Volume 38 (2017) Issue 2 Pages 73-77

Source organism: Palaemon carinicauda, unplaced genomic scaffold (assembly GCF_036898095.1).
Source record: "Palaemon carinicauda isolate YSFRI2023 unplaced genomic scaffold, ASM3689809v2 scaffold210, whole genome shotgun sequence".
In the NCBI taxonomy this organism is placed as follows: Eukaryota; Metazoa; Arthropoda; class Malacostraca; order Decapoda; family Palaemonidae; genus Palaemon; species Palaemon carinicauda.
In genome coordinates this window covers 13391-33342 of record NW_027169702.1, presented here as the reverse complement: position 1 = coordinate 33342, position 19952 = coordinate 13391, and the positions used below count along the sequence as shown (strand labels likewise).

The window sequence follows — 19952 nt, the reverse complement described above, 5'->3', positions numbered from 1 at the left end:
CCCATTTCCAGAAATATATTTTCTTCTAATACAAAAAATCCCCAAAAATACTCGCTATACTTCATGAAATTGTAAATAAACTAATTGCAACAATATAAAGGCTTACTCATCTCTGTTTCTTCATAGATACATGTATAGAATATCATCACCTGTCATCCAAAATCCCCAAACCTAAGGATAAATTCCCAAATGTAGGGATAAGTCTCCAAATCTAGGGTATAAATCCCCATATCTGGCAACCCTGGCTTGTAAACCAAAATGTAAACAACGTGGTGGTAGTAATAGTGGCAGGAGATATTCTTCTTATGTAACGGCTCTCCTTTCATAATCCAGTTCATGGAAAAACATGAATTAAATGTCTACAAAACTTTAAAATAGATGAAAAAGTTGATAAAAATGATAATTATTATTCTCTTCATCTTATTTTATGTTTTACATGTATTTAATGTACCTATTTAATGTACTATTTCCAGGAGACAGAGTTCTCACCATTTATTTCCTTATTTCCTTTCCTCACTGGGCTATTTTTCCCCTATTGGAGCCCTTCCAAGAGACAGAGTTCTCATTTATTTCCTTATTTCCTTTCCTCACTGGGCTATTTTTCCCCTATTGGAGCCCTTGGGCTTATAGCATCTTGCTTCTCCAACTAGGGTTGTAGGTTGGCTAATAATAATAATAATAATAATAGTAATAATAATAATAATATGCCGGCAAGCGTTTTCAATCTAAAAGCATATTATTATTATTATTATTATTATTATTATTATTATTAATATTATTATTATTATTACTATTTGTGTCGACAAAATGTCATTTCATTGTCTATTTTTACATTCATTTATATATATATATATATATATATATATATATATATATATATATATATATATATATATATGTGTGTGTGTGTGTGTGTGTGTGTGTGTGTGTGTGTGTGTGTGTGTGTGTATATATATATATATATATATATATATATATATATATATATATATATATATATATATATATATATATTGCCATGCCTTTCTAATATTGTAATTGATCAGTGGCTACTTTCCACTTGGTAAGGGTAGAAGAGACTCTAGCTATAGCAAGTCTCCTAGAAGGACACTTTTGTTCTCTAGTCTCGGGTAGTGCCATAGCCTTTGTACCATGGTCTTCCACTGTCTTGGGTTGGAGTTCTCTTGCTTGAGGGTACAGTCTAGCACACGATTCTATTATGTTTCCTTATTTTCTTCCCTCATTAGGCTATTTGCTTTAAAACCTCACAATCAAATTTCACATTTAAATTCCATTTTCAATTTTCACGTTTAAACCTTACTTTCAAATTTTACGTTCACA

Sodium dehydroacetate (SDA) was extracted from cosmetic powders using a Na2CO3-methanol-H2O system. After the extract was neutralized, the resulting dehydroacetic acid (DAA) reacted with 4-nitrophenylhydrazine∙HCl (4-NPH∙HCl) to give the corresponding hydrazone, which was determined by an HPLC-VIS (400 nm) system. Using 4-NPH∙HCl in great excess was suitable for detecting the presence of DAA, which almost reacted with the hydrazine to yield the corresponding hydrazone. As a result, it was determined that contaminants in the cosmetic powder did not interfere with analysis of the hydrazone. Importantly, the molar absorptivity of the hydrazone (1.29 × 104 at 400 nm) is five times that of DAA (2.57 × 103 at 230 nm). Accordingly, detection of the hydrazone at 400 nm in a new analytical method might have fivefold higher sensitivity compared with that of DAA at 230 nm in the standard method.